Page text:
Latin America used to dominantly harvest food crops (as in Mexico) or food and feed crops (as in Brazil and Argentina) (Fig. 2 and Supplementary Video 1). Midwestern Brazil used to harvest only food crops, and feed and processing crop harvests were restricted to the Atlantic states (the 1960s; Fig. 2a), but by the 2010s (Fig. 2b), harvests of food crops had become a negligible fraction in Midwestern Brazil (as in Mato Grosso), and crops harvested for processing and exports are dominant now. In the Atlantic states of Brazil, one of the major changes is the increased proportion of harvests for industrial crops. In Argentina, over the study period, the proportion of crops harvested for food and feed has decreased, and this utilization has been mainly replaced by crops harvested for processing; crops harvested for exports changed, but the direction of change was spatially heterogeneous across Argentina (Fig. 2 and Supplementary Video 1). In Mexico, the primary change is the reduction in the fraction of crops harvested for direct food consumption and the increased harvests of crops for feed.

Crops harvested for food and feed are also on the decline proportionally in North America. The United States has experienced a change from the dominance of food and feed crops in the 1960s to processing and industrial-usage crops in the 2010s. Detailed changes in the United States and Canada vary from one location to the next (Fig. 2), though the major change is the lower fraction of crops harvested for direct food consumption.

Results are similar when viewed through the lens of calories, protein and fat with local-level differences as yields vary based on the measurement units (Supplementary Fig. 1). Further dramatic changes can be expected if observed linear trends from 1994 to 2013 at each grid cell continued until 2030 (Supplementary Fig. 2).

Calories harvested in 2030 and achieving UN SDG 2

We compare the extra food calories that will potentially be harvested in 2030 (Fig. 3a and Supplementary Data 2) to those required for both the projected extra population and feeding the projected undernourished population in each country (Fig. 3b and Supplementary Data 2). As an extreme case, we also compared whether total calories (all seven utilization sectors) would be sufficient (Fig. 3c and Supplementary Data 2). Altogether, we evaluated 156 countries, of which 86 had reported undernourished populations (Supplementary Data 2). On the basis of the minimum dietary energy requirement (MDER), we find that countries with reported undernourished populations will have a shortfall of ~675.4 trillion kcal per year to nourish the increased population and the expected undernourished from their extra harvested food calories. However, compared with the more realistic average dietary energy requirement (ADER), this shortfall will be ~993.9 trillion kcal per year (or ~70% from requirements) in 2030 (15 additional scenarios of undernourished populations in 2030 (provided in Supplementary Data 3) show global calorie shortfalls may similarly range from ~587.2 trillion kcal per year to ~1,269.3 trillion kcal per year based on the MDER level of nutrition requirement, and ~880.7 trillion kcal per year to ~1,755.6 trillion kcal per year based on the more realistic ADER level of nutrition requirement in 2030).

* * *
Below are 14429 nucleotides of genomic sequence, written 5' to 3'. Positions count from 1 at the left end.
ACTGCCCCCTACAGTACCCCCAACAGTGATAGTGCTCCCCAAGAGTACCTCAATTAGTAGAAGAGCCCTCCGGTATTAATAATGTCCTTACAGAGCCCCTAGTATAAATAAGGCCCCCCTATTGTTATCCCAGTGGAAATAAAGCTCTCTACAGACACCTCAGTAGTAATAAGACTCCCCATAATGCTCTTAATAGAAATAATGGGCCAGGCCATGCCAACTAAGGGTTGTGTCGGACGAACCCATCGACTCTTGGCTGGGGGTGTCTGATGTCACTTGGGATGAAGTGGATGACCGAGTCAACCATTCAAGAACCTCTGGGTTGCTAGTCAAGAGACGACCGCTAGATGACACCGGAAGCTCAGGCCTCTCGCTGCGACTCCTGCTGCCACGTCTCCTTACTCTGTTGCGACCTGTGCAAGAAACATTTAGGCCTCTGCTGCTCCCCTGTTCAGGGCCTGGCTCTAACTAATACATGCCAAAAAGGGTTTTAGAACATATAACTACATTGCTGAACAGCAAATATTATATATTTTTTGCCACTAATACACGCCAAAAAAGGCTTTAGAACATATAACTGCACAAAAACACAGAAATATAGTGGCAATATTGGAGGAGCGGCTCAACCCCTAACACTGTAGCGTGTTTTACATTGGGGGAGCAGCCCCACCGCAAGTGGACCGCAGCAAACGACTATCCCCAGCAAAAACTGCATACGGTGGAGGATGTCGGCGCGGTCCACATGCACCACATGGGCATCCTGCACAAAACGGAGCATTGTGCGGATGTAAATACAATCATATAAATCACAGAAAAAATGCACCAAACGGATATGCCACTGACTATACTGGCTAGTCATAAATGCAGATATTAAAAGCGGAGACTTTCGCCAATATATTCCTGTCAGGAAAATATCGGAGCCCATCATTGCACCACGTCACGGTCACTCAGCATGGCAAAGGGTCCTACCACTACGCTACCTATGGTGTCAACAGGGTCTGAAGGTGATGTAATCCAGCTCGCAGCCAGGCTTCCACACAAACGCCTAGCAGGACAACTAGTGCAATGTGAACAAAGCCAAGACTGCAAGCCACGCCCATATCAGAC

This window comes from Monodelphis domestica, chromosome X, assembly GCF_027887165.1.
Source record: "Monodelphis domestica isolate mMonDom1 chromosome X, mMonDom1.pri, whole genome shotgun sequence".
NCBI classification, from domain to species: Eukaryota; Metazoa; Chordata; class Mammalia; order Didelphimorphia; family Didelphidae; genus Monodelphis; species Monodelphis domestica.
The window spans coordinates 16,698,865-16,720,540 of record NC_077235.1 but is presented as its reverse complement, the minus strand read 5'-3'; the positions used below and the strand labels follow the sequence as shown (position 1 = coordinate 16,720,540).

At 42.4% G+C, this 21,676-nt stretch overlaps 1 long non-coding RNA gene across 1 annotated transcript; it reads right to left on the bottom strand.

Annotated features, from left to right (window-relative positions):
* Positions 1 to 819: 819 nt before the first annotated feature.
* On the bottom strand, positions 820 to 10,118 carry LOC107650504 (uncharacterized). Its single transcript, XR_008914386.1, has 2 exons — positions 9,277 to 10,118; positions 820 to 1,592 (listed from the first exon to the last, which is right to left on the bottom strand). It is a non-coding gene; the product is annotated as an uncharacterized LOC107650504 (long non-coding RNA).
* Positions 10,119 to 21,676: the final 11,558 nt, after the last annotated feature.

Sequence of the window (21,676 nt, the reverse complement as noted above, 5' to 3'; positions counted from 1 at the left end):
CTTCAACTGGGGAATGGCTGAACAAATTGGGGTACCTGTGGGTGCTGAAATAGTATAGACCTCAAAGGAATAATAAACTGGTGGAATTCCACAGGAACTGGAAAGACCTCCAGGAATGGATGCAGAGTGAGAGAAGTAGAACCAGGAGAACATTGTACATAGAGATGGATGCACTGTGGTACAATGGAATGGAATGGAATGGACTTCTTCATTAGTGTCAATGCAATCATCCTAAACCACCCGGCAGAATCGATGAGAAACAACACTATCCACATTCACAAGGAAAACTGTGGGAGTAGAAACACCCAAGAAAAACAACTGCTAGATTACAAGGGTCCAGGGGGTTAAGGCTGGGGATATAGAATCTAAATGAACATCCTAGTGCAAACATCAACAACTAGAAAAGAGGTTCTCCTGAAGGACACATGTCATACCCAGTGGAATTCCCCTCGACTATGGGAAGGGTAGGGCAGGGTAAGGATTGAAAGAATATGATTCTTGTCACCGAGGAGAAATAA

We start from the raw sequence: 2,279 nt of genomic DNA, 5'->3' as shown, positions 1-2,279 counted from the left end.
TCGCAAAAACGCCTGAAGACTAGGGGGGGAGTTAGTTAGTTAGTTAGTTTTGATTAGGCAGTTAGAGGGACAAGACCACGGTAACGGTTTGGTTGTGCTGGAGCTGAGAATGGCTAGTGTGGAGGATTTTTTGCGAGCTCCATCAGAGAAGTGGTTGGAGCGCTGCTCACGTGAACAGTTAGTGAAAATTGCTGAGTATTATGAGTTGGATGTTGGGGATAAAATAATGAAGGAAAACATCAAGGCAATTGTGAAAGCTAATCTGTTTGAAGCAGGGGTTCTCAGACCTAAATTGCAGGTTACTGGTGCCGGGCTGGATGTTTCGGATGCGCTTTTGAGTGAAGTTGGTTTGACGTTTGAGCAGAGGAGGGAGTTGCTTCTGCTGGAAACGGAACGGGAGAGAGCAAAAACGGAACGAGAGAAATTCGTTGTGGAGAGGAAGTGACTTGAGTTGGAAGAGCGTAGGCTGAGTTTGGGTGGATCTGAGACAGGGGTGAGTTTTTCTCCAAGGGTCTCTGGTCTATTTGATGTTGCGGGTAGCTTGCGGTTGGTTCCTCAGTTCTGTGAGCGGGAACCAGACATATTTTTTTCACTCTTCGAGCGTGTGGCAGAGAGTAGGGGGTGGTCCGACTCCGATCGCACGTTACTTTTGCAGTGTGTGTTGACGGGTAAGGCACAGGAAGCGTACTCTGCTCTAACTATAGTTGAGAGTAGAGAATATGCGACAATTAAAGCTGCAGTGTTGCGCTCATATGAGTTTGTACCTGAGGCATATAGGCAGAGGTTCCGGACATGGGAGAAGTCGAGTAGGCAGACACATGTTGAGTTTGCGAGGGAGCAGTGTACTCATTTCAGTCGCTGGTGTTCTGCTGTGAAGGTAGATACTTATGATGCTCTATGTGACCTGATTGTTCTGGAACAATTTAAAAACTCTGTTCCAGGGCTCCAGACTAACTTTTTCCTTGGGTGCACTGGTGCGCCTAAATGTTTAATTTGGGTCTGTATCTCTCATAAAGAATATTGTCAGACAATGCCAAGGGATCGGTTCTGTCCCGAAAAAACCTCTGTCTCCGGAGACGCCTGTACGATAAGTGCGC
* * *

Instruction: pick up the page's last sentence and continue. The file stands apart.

Fig. 3: Meeting UN SDG goal 2 in 2030.
figure 3

a, Same as Fig. 2 but for the projected kcal ha−1 per year in 2030 per utilization sector and then mapping the fraction of total kcal ha−1 per year projected as harvested. b, Shortfall or gap from kcal per year harvested in 2030 as crops for direct food use and those to plug the gap from population growth and/or undernourished population. Computed based on the 2018 to 2020 ADER number for the country. c, Same as b but the kcal per year harvested used for computation is the total across all the seven sectors and shortfall is from whether the total calories harvested were used for direct food consumption (little to no processing).

Countries reporting undernourishment can, however, meet their requirement of extra calories in 2030 for both population change and those for the undernourished if calories from other utilization sectors are diverted and consumed directly as food calories (Fig. 3c and Supplementary Data 2 and 3). Though at the global scale, it appears that countries with high levels of undernourishment in 2030 can divert just a portion of their total harvested calories and meet some of the requirements of UN’s SDG 2 (ref. 4). In reality, many of the individual countries concentrated in sub-Saharan Africa have limited scope of diversion of calories from other sectors such as feed, processing or exports as crops for direct food use, as they already harvest most crops for direct food consumption (Fig. 2 and Supplementary Figs. 1 and 2). As such, many countries in this region may see deepening reliance on food imports. Note that the UN’s second SDG goal is broader in scope, including efforts to end malnutrition and increase agricultural productivity, among other goals4. Reconfiguration planning19 can use our spatially detailed information (Figs. 2 and 3, Supplementary Figs. 1 and 2 and Supplementary Data 2 and 3) in conjunction with policies that incentivize increased food crop harvests globally and ensure their equitable distribution to undernourished regions when local production is not sufficient20,21. This will require supply chain management22,23 and detailed analysis of optimization scenarios24 with our maps and tables as an important step linking specific production regions with the initial use of that production.